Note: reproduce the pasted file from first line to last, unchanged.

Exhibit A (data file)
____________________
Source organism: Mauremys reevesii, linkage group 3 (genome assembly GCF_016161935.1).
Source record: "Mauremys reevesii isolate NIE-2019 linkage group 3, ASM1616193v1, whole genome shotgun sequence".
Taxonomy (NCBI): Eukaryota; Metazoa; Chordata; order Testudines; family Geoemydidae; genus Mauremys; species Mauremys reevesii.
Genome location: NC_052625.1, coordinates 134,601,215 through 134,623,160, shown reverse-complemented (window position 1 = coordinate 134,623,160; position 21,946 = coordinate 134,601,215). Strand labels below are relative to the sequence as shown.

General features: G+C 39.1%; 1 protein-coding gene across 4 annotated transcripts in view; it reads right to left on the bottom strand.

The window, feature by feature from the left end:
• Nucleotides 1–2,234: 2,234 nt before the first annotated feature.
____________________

Source organism: Mauremys reevesii, linkage group 3 (genome assembly GCF_016161935.1).
Source record: "Mauremys reevesii isolate NIE-2019 linkage group 3, ASM1616193v1, whole genome shotgun sequence".
Taxonomy (NCBI): Eukaryota; Metazoa; Chordata; order Testudines; family Geoemydidae; genus Mauremys; species Mauremys reevesii.
Genome location: NC_052625.1, coordinates 134,601,215 through 134,623,160, shown reverse-complemented (window position 1 = coordinate 134,623,160; position 21,946 = coordinate 134,601,215). Strand labels below are relative to the sequence as shown.

General features: G+C 39.1%; 1 protein-coding gene across 4 annotated transcripts in view; it reads right to left on the bottom strand.

The window, feature by feature from the left end:
• Nucleotides 1–2,234: 2,234 nt before the first annotated feature.